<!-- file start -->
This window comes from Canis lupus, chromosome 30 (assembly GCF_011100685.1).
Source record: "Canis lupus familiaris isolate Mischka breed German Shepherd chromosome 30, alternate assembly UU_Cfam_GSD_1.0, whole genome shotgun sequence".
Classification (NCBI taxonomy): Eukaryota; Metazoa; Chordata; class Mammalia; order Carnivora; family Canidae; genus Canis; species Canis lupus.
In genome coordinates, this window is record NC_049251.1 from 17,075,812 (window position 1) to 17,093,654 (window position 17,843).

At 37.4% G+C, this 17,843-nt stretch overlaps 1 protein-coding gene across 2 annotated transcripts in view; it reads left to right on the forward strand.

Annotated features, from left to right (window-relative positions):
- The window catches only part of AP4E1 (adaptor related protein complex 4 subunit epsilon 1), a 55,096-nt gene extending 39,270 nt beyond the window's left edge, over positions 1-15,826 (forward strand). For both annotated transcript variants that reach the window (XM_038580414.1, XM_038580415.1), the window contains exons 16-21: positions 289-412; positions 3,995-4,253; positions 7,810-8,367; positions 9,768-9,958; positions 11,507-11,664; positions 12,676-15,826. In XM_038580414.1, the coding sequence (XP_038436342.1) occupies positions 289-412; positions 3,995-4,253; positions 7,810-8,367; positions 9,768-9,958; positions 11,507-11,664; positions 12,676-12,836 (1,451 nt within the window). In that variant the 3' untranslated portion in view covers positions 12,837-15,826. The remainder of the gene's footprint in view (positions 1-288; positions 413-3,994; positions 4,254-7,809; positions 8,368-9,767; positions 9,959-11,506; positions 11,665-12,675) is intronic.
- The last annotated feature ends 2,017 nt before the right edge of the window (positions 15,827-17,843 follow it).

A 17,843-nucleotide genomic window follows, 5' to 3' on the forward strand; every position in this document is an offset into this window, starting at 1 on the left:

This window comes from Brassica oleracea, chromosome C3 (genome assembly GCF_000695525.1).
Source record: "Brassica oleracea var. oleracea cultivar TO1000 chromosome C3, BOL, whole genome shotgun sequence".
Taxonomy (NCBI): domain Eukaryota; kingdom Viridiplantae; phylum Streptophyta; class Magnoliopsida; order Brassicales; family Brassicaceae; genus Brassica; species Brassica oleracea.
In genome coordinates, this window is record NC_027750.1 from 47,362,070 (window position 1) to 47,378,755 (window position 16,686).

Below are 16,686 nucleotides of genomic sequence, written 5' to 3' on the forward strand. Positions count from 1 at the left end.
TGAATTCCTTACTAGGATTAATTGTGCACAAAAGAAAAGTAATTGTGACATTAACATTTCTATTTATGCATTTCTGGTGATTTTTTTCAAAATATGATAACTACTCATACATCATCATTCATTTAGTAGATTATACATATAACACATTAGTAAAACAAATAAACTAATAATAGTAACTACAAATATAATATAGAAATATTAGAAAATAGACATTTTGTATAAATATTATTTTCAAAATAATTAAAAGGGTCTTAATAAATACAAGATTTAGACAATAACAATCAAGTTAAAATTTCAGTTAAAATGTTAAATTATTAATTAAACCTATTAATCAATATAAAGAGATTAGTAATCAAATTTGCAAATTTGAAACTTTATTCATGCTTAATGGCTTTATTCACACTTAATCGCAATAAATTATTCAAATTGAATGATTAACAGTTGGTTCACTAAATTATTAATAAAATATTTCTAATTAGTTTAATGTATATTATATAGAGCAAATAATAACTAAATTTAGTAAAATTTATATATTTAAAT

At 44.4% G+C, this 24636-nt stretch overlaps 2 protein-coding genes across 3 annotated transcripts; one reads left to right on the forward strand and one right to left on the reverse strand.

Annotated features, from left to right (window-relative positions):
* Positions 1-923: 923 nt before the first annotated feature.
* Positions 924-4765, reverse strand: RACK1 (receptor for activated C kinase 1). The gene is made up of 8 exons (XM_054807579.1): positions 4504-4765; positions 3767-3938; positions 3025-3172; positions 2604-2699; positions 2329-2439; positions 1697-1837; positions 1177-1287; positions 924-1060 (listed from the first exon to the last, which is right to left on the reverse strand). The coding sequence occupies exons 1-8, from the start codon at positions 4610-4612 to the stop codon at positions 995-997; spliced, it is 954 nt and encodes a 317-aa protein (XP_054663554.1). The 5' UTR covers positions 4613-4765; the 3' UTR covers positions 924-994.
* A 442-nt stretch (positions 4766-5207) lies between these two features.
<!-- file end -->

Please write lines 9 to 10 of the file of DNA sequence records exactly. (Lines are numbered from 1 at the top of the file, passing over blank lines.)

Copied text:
A 17,843-nucleotide genomic window follows, 5' to 3' on the forward strand; every position in this document is an offset into this window, starting at 1 on the left:

This window comes from Brassica oleracea, chromosome C3 (genome assembly GCF_000695525.1).